Elizabeth May wants your help
By Angelica Ingram
Sept. 1, 2016
The leader of the Green Party of Canada wants the residents of the Haliburton Highlands to help her out.
That was the key message Elizabeth May delivered on Aug. 25 when she addressed more than 300 guests who came to hear her speak as part of a sold out fundraiser for Environment Haliburton.
Described as someone devoted to the enhancement of our natural world, May was introduced by Minden born Ryan Sisson, who worked with the politician during her years with Sierra Club Canada.
“After a few minutes of listening to Elizabeth speak I was hooked,” said Sisson.
With a jovial and infectious demeanour, May got right to the point and left no stone unturned, whether it was about the importance of local food, multinational corporations or the climate crisis, the meat of the matter.
“We have a real opportunity here in Canada,” said May, describing her message as a hopeful one.
The leader of the federal Green Party for the past decade, May is a member of Parliament for the riding of Saanich-Gulf Islands in B.C.
May is no stranger to the Highlands, as she is connected to the area through relatives.
The topic of her talk, The Climate Crisis: Where's the Action, delved into the climate crisis around us and the work being done by governments around the globe.
“Mainstream media covers the climate crisis but never mentions it,” said May, pointing to natural disasters such as the Louisiana flooding and California fires. “Most often no one mentions, could this have to do with climate change?”
Pointing to more localized examples, May said this past July was the warmest month on record, measuring 0.78 degrees higher than the prior record set.
“Most of this is not news to you,” she said. “What we're seeing now is just beyond the realm of normal.”
Climate change action is about creating a livable world for future generations, said May. Eighty per cent of the climate crisis is caused by burning fossil fuels.
“Of course we are very, very dependent on fossil fuels,” she said.
May has long been advocating for environmental causes.
In 1992, she attended the United Nations Conference on Environment and Development (UNCED), also known as the Earth Summit in Rio de Janeiro. The summit led to an agreement on the Climate Change Convention, which in turn led to the Kyoto Protocol and the Paris Agreement, which is still being acted on 24 years later, said May.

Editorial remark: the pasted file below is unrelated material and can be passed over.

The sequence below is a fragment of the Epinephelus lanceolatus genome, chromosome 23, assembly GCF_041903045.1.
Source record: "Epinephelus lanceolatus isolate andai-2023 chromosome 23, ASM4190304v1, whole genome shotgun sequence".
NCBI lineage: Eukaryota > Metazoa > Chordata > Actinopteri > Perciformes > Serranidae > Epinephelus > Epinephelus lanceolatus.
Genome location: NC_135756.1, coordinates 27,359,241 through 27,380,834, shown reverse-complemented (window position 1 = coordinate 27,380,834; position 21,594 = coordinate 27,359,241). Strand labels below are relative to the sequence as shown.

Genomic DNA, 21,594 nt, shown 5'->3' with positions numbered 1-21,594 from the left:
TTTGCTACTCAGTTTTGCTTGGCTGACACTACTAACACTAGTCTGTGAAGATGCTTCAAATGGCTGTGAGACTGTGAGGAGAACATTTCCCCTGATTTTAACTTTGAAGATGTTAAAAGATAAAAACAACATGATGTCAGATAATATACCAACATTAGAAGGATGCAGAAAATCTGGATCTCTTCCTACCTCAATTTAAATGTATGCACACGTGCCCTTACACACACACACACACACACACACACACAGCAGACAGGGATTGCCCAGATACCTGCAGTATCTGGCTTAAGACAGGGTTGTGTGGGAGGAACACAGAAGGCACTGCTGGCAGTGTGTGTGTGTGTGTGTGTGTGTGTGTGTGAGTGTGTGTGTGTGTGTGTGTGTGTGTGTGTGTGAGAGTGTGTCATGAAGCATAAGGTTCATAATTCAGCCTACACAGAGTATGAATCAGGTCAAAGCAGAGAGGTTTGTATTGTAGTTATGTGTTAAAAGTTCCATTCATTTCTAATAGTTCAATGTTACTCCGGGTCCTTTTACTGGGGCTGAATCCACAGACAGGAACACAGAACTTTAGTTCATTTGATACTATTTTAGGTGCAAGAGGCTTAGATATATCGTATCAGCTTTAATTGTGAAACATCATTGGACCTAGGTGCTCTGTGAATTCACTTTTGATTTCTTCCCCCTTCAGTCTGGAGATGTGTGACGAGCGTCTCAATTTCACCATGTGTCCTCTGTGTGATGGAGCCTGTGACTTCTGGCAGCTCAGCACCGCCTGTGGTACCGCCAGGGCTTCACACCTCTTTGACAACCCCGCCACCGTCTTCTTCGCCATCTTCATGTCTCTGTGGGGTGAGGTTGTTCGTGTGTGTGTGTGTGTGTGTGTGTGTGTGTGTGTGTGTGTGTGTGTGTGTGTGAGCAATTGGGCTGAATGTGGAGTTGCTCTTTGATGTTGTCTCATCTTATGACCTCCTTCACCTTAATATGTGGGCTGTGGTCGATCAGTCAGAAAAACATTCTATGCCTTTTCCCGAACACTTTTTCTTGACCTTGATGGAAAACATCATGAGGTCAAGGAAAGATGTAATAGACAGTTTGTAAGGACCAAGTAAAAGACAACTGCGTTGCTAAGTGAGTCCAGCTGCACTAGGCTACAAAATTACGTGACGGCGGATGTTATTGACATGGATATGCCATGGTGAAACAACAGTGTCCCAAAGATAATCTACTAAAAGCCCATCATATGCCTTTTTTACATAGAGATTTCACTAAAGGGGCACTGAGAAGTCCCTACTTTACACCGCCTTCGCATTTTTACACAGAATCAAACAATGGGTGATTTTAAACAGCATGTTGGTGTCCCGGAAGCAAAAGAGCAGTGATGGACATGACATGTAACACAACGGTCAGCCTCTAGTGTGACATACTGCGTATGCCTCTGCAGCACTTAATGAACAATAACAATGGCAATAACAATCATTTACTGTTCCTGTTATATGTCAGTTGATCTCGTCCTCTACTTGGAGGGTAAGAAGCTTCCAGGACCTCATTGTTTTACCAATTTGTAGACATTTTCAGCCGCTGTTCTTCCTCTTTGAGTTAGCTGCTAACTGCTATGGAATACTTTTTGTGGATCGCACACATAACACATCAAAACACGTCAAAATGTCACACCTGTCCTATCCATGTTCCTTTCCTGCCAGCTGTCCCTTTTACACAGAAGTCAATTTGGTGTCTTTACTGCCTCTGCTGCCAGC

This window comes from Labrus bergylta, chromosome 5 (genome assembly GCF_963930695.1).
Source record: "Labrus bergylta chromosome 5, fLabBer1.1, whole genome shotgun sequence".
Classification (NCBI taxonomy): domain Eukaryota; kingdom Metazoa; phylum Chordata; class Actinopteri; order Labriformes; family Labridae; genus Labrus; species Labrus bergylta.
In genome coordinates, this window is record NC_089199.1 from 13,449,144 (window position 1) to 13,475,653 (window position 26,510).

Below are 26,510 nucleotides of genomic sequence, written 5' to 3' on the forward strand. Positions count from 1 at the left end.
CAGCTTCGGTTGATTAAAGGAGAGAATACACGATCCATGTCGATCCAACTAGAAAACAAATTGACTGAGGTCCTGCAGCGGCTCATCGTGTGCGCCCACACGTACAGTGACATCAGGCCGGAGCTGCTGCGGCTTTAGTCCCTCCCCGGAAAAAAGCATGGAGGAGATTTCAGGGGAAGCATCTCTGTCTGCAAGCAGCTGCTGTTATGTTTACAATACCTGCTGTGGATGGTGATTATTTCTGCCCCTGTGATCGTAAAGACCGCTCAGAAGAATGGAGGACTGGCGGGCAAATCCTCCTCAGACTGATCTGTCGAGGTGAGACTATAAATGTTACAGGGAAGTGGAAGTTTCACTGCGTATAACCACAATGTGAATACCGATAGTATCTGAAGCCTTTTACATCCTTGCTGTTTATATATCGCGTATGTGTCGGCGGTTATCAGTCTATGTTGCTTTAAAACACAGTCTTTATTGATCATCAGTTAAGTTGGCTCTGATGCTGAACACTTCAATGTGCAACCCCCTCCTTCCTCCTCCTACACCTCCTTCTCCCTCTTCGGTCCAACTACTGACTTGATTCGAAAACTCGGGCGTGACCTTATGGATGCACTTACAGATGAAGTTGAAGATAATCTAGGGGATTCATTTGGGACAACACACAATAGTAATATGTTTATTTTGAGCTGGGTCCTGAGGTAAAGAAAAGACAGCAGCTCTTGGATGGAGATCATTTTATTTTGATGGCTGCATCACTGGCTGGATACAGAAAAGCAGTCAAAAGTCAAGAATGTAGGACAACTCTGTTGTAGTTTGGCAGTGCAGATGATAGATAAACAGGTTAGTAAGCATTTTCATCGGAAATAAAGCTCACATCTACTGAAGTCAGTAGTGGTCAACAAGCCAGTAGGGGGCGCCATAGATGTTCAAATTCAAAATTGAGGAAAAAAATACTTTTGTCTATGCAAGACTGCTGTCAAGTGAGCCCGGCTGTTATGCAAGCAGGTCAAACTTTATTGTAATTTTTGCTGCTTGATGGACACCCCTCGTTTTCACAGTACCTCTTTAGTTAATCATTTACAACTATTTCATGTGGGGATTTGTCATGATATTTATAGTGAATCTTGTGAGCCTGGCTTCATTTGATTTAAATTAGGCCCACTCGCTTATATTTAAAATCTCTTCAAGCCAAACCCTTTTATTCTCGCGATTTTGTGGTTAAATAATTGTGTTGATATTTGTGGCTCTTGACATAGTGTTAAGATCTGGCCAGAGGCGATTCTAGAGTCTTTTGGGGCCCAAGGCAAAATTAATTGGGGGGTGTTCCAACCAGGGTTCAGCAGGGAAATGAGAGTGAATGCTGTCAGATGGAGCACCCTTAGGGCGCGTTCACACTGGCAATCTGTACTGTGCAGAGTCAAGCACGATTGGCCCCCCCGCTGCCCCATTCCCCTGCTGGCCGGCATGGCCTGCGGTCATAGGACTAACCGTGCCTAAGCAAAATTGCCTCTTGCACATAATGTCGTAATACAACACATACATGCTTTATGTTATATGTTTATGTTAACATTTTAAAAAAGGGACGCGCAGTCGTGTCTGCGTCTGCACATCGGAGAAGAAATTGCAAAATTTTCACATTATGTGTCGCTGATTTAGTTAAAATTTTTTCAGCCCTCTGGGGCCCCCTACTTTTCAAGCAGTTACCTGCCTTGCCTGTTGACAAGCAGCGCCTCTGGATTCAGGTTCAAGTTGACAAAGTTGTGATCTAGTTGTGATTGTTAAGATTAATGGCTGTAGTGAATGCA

Canada is the only country to pull out of the Kyoto Protocol, leading our country to fall well behind areas like the E.U. on climate change action, she said.
Pointing to a poor environment record by former prime minister Stephen Harper, whom she only referred to as “what's his name,” May encouraged the crowd to make their voices heard on the matter.
“Hope is a verb with its sleeves rolled up,” she said. “We've got a lot of work to do.”
May pointed to achievements made by the current federal government under Prime Minister Justin Trudeau at COP 21, the Paris Climate Conference held in 2015.
“We had functioning, working meetings with First Nation representatives, youth representatives, organized labour, business people too. Yes, we were all there ... and talked about what we needed to do,” she said. “And Catherine McKenna [Minister of Environment and Climate Change] speaking for the first time on the floor of the meeting on behalf of Canada took our position and upped our game and shifted the negotiations for everyone in the room. She said Canada wants to see a legally binding convention where we aim to avoid more than 1.5 degrees and surely stay well before two.”
May said she was so proud of the action.
“Where the negotiations ended up was it was a stronger treaty than we had expected when we went in and it really had a lot to do with Canada,” she said. “And I am very grateful to Justin Trudeau for that and I'm very grateful to Catherine McKenna.”
Since the conference however work has stalled, said May.
“The problem I have with the progress we've made so far is we haven't touched the targets,” she said.
That is why she needs our help.
“The only way we're going to get action from our government is if they know Canadians want action,” she said, adding we need to hold politicians accountable for climate change targets.
“We need to educate other Canadians, we need to educate our MPs, we need to educate our media.”
May encouraged people to write letters to the editor and have their voices heard.
“There are more good ideas out there, we have a real chance here,” she said. “I believe Justin Trudeau intends to do the right thing, but he has big obstacles in his way.”